As National Economic Forum Ends Tomorrow…

A four-day National Economic Forum, perceived to have been hastily organised by the Mahama administration, and consequently mired in controversy, ends tomorrow at the Royal Senchi Hotel, Akosombo.

The New Patriotic Party, the largest opposition party in Parliament, boycotted it for having received the invitation only the Friday before the scheduled Tuesday opening. It would appear though that that was a convenient excuse. With an eagle eye on the 2016 elections, just about 30 months away, the NPP obviously did not want to be tarred with any unpopular government action as retrenchment of workers, allegedly proposed to the International Monetary Fund as one of the ways to curb the runaway Cedi, during Article 4 consultations.

However, President Mahama, in his open address, said Ghana had not applied for an IMF bailout, even though she had completed Article 4 consultations, and that the purpose of the forum was to achieve a national consensus on the way forward, given the fact that our current middle income status bars us from concessionary loans, grants, and other privileges accorded under-developed economies. Going by the theme of the forum – Changing the narrative; Building a National Consensus for Economic and Social Transformation – there is the suggestion of a search for new ways of running the Ghana economy outside the timber, gold, cocoa, bauxite, and manganese cast iron box.

But, do Ghanaian politicians, across whatever artificial divide that exists between them, have the needed fire in their stomachs to effect radical changes to the structure of our economy? Can the May 2014 Akosombo NEF achieve any consensus on the absolute necessity to re-negotiate the concession to mining companies to retain 80 percent of the hard currency from their sales outside the country? Since hard currency shortage is the sole cause of the free-falling Cedi, should a concession for mining companies to keep their hard currency abroad, not the first to be taken back?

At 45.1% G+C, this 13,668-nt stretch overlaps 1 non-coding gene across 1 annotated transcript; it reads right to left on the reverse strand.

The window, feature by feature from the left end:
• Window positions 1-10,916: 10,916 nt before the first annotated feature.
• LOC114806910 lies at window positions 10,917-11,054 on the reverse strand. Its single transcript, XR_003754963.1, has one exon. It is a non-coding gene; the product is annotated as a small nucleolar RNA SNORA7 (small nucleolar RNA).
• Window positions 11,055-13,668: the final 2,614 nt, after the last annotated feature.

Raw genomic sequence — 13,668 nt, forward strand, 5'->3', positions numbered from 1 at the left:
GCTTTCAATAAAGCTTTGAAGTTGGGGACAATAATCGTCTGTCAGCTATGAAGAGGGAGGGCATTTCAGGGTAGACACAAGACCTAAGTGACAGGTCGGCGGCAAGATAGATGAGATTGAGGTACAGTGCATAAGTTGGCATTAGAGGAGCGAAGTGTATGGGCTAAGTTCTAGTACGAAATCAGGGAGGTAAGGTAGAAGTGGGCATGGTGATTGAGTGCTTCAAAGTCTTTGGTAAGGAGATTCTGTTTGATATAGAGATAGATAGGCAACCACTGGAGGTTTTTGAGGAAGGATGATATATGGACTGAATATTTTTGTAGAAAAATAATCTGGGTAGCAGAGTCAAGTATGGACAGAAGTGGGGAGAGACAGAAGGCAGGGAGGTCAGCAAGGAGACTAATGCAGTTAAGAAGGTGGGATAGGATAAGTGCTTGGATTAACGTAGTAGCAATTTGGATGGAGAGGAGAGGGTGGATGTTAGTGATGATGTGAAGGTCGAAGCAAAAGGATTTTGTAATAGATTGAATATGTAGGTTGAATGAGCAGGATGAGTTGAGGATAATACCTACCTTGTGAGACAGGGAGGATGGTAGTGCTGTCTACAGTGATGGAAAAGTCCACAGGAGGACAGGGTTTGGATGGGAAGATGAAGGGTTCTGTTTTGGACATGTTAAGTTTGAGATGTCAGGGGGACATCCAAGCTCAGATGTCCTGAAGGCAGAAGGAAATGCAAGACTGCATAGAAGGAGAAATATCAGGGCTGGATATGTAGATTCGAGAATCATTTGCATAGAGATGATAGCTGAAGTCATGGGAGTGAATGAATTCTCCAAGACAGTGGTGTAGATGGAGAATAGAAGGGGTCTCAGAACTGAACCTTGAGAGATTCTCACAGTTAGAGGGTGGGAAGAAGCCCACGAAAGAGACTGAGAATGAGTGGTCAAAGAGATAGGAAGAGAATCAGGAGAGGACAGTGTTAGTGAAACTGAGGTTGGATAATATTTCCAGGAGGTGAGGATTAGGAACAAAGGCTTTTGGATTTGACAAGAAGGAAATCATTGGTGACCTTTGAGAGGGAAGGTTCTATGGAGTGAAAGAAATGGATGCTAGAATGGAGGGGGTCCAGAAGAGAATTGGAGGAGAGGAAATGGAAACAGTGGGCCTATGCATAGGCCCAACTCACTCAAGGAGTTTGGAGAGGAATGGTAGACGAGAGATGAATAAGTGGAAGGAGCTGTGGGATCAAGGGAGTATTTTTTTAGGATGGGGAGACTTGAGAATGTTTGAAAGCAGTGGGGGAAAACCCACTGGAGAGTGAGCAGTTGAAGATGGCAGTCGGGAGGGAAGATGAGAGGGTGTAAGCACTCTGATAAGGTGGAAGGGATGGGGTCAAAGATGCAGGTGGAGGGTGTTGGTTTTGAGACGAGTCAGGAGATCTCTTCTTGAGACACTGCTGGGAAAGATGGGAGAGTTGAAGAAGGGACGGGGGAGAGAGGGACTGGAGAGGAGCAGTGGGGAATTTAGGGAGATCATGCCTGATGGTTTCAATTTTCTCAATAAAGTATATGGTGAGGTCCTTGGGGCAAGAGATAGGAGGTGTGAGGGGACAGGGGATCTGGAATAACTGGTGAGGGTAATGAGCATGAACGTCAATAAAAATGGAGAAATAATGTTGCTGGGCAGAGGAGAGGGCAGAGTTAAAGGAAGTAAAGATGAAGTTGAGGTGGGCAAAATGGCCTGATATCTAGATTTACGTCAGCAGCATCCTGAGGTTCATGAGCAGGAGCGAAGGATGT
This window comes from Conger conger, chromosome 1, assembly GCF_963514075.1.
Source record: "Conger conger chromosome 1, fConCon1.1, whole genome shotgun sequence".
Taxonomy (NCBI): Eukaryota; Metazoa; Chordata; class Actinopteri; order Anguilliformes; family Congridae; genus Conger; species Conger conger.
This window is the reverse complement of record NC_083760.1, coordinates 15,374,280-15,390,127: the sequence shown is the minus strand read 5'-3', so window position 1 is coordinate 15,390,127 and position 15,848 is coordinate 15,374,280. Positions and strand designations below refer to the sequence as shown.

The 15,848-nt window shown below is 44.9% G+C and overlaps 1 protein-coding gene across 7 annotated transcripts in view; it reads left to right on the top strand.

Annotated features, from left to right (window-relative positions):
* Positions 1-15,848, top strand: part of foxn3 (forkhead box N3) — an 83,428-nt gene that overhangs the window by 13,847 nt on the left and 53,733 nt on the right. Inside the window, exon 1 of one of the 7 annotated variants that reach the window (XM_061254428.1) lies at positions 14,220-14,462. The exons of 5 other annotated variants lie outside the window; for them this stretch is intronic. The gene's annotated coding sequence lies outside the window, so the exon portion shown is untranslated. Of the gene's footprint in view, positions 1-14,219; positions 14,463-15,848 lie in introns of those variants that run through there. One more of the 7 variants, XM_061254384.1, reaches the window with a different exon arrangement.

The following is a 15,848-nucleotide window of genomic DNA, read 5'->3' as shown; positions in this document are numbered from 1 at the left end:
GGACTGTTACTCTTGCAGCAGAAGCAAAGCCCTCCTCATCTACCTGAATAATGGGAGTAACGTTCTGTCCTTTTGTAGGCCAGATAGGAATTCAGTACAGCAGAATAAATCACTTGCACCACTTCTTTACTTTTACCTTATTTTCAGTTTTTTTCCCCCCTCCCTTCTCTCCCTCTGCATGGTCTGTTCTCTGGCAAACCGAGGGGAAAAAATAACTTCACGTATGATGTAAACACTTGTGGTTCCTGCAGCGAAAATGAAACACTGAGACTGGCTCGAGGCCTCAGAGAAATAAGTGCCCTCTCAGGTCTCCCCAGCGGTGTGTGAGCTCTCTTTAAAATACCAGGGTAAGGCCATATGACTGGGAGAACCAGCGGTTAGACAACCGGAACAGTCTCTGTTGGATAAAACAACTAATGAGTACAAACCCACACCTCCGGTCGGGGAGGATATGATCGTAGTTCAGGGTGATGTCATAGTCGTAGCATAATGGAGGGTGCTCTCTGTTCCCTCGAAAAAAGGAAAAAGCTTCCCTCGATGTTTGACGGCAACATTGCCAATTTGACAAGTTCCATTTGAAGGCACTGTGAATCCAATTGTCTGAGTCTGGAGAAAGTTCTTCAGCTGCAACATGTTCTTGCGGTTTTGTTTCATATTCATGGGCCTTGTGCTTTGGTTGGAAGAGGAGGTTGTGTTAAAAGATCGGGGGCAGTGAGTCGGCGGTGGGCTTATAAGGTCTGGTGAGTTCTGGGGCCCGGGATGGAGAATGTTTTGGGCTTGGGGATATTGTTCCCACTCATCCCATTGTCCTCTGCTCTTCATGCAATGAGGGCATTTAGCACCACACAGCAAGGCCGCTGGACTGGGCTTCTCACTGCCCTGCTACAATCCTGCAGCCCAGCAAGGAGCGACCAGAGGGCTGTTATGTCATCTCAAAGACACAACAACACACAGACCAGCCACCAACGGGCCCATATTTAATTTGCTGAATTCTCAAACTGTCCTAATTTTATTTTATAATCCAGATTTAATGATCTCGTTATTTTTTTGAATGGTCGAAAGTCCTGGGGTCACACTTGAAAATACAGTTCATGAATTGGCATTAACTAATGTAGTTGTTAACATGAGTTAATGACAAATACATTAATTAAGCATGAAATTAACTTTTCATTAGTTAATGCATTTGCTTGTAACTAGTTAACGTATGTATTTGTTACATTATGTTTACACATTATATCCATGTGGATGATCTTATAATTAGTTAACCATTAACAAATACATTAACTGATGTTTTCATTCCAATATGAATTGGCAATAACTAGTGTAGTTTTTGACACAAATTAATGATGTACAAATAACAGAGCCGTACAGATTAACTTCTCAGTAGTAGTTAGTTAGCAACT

Can our politicians limit themselves to just five percent deficit funding from the Bank of Ghana per year? Would our politicians ever be men enough to make a justifiable pledge to put 50 percent of all investments in the country into agriculture every year? – Questions, questions, and more questions, but no answers. Many Ghanaians have been appalled at the alleged cost of the Akosombo NEF. But, whatever the cost, it would be worthwhile, even if only one of the three questions above is achieved as result of it. For it would have promoted the national interest, which no amount of money can exceed.

As far as The Chronicle is aware, the obstacles to Ghana’s progress were identified over 60 years ago. But, since the President of the First Republic was overthrown for seeking solutions to them, under the guise of some perceptional shortcomings, the politicians that succeeded him, both military and civilian, have lacked the mettle or balls to follow in his footsteps. And, until our politicians cultivate patriotism to the national interest and not to their personal pockets and those of cronies, the cyclical recurrence of our economic problems would continue ad infinitum, no matter which political divide is in power.

Is anyone listening? A word to the wise …!